At this time my boutique consulting firm had 6 people including myself!

I drew up this detailed organisation chart so that I could detail the work required in every function of the business, even if that meant some of us (myself in particular at the beginning) wore multiple hats. This allowed three things to happen.

First, it was clear what had to be done to make the business successful – in every functional area – so that you don’t leave things out and then discover that somebody forgot to place the Yellow Pages ad. Which leads to the second thing which is that everyone had a series of set responsibilities – so that someone doesn’t forget to take the rubbish out because you shared that task and you thought someone else was doing it that night. That leads to the third thing, which is that as the business grew and you hired more staff, their Job Descriptions were clear and the incumbent merely hands over one of their hats, along with some experience and guidance.

Having drawn out the full organisation chart, I then drew up each position’s Job Description statement and a series of step by step procedures on how their different responsibilities were to be done on a day to day basis. This went down to the detail of a “script” on how to answer the telephone, or the steps required in procedures manuals on the preparation of a client’s financial statements. This process standardised operations so that anyone, at any stage of a particular task, could see where someone had got to and rake over if necessary. It also ensured that every task had a consistent approach, and more importantly, a consistent outcome. In this way, clients were assured that the products they received would look and have the same quality, every single time. It also meant that our marketing efforts looked and felt consistent in every new initiative.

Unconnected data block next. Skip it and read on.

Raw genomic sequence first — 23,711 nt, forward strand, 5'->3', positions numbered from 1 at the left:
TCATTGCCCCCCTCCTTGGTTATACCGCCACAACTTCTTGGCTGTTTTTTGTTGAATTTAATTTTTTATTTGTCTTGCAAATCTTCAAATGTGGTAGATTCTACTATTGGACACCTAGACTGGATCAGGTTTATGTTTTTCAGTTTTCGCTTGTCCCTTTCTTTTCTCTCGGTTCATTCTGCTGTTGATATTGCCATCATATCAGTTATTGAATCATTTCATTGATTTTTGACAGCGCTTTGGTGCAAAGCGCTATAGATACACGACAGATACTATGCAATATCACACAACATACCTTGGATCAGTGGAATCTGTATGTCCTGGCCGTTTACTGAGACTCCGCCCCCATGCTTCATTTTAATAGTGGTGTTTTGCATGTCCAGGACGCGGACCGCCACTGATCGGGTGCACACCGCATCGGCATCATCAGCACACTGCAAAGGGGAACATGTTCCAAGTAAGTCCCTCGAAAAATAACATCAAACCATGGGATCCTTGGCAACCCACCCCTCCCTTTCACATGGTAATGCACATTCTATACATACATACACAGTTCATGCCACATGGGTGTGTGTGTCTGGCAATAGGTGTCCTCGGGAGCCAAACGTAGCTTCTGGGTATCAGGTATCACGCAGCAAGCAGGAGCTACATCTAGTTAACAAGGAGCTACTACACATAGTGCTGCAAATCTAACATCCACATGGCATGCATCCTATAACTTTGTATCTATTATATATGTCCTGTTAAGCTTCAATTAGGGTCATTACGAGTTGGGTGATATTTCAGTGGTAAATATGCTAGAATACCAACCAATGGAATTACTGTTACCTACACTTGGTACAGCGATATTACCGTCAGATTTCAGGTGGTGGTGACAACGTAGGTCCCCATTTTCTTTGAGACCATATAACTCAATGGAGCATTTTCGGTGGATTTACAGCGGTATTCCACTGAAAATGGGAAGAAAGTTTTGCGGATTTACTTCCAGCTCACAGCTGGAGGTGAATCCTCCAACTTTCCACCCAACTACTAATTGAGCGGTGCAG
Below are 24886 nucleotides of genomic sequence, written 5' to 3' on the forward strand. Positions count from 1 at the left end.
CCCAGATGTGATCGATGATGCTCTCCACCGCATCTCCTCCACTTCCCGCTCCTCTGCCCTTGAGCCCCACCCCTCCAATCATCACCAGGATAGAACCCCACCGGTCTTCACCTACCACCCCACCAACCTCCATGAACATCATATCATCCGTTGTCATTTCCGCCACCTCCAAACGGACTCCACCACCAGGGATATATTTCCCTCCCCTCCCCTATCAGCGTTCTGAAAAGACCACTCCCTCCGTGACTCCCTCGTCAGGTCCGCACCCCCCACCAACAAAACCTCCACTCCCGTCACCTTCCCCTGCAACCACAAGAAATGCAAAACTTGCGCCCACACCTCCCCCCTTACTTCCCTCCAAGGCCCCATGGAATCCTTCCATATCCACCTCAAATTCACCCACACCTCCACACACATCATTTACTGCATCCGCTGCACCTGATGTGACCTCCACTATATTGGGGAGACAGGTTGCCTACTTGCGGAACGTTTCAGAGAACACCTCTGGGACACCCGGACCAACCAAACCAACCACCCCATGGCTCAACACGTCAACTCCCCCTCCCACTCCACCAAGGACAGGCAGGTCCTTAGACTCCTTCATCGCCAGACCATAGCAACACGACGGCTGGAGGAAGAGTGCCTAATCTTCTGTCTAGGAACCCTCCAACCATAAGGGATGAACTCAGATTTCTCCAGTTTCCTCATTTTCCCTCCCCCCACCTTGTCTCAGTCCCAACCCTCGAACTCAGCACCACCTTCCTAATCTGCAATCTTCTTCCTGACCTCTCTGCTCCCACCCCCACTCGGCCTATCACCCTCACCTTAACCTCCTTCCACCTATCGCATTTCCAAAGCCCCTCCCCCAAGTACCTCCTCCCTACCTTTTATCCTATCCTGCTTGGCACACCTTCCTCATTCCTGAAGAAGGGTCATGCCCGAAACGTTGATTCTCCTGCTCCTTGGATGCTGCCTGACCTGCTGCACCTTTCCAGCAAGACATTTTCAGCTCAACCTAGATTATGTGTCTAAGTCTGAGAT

Having provided the “skeleton” or tools of the business model, I then proceeded to put on the flesh.

I had always had a clear picture of the vision of the business. I needed to make this vision its “brand” so that, like consistent products and consistent outcomes, the way any staff behaved to each other and the outside world was also consistent.

I began a long (and continuous) task of training my team on what the brand meant. We talked about each consistent interpretation of the vision, what it meant when we were working, what it meant when we interacted with clients, and what it meant to be part of that brand. At each opportunity we discussed what had happened that week or that day, and why it was, or was not, consistent with the vision. At the same time, our mantra was “if what you do, if the procedures were followed, if the decisions you make, are consistent with the vision, then I could not blame you for the result.” If the result turned out to be detrimental, we treated it not as a mistake but as a learning opportunity so that we could correct the detail of what was done to more accurately follow the brand. If the result, through this independent thinking of alignment with the brand, was beneficial – we celebrated!

In this way we built in the “right” way of thinking about the way we would conduct business, we trained everyone in their tasks in a consistent manner, and we built an internal model that new team members could pick up and understand straight away.

Working on your business isn’t about being relaxed. Small business owners have to work hard – all the time – don’t let the online ads for “better business” fool you! However working on your business model does provide the blueprint for your business to grow as seamlessly as that is ever possible to do!

So now comes the best part – tell me what you think…..

Get over to teikoh.com and let’s start the conversation!